The state has lost its monopoly on force in Greece, but more importantly, the state is no longer considered a legitimate authority. The people of Keratea stopped the state from moving forward in its business of keeping the Greek infrastructure updated. Think about this for a second: the people of Keratea were willing to burn families alive to keep a landfill from being built. And after 129 days of anarchy the state capitulated to their demands and more. They ceded control of an entire city to a disorganized mob of people who tried to set fire to a family because the parents were police officers.

This is perhaps why the same media that lionizes union thuggery in Wisconsin kept quiet about this story. But there’s another reason no one wants to direct your attention to this story – it will happen here.

Keratea is not the result of one decision by the government, it is not the result of urban planners deciding to put a landfill there. It is the end result of the Greek social welfare state raising generation upon generation of people who see the state as an inexhaustible source of largess. Greeks have learned to live in a lifelong period of extended adolescence where an absent parent gives them allowances and takes care of all the “grownup” stuff that would interfere with their childish pursuits. Now these over-sized children are being cut off and they literally have no ability to live in a Greece where they are responsible for their own lives or are inconvenienced in any way. Keratea was already a powder keg and the landfill they are “protesting” was the spark. The ineffective and mincing Greek government has no ability to ensure law and order.

The Keratea model should sound very familiar to Americans, especially those who live near urban areas. Our cities are filled with people who not only depend on government handouts, but have no ability to survive without them. The same populations are targeted by activists of various stripes who use this army of parasites with time on their hands to provide the militancy of their movements. There are dozens of Kerateas in America, all tinderboxes ready to explode into anarchy at the slightest spark.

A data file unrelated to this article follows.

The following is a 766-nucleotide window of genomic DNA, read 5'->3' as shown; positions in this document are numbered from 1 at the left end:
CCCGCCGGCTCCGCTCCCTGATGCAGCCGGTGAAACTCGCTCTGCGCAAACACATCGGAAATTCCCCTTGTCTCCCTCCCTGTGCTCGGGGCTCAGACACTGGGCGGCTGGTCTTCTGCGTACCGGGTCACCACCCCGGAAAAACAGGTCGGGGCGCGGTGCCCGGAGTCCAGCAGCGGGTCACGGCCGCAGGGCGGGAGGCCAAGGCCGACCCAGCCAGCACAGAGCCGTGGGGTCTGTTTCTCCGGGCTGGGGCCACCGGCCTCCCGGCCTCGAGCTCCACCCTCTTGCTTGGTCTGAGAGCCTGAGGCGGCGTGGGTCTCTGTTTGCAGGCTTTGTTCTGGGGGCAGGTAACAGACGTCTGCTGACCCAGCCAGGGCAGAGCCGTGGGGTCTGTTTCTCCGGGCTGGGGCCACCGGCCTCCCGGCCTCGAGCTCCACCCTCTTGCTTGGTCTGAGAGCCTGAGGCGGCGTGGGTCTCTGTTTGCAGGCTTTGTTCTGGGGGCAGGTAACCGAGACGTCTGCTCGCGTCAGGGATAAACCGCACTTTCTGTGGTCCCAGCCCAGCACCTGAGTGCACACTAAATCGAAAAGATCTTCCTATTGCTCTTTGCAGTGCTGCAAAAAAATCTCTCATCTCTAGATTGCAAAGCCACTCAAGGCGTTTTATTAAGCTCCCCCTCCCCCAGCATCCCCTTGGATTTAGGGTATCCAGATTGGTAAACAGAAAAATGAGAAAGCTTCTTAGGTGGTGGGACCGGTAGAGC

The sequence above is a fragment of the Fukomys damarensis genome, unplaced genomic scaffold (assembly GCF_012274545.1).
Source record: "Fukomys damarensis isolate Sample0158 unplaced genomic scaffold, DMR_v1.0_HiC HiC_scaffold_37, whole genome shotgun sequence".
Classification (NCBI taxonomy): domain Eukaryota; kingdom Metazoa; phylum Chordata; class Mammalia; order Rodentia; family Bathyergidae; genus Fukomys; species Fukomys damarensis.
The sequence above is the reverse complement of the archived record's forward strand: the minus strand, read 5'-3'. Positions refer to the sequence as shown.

That spark is here. The dollar is collapsing and its weakness is driving up the prices of all the cheap goods that keep the takers happy. More importantly, it will eventually make it impossible for the government to keep maintaining the lifestyles of the states’ dependents. 18.3% of Americans’ personal income comes rom government programs. As the dollar declines and our creditors seek safer currency we will be forced to implement “austerity measures” the way Greece did. Imagine the chaos that such an announcement would cause in our cities.

Union supporters are sending death threats to lawmakers because they might be forced to make modest concessions; imagine what will happen when America starts cutting the amount of money welfare recipients get.

Keratea is the dark side of the “heroic” protests the media trumpeted in Wisconsin. It is the end result of the leftist mob mentality and it is now a given that it will happen here. When gas hits $7 or groceries get too expensive or banks are shut down due to a currency collapse, people will revert to Greek-style barbarity. Americans are even less likely to accept a slowdown of government services and handouts, and the Left is more likely here to engage in violence. No wonder the media ignores this story–it is a glimpse of the future they’re creating.

Originally published at NewsReal Blog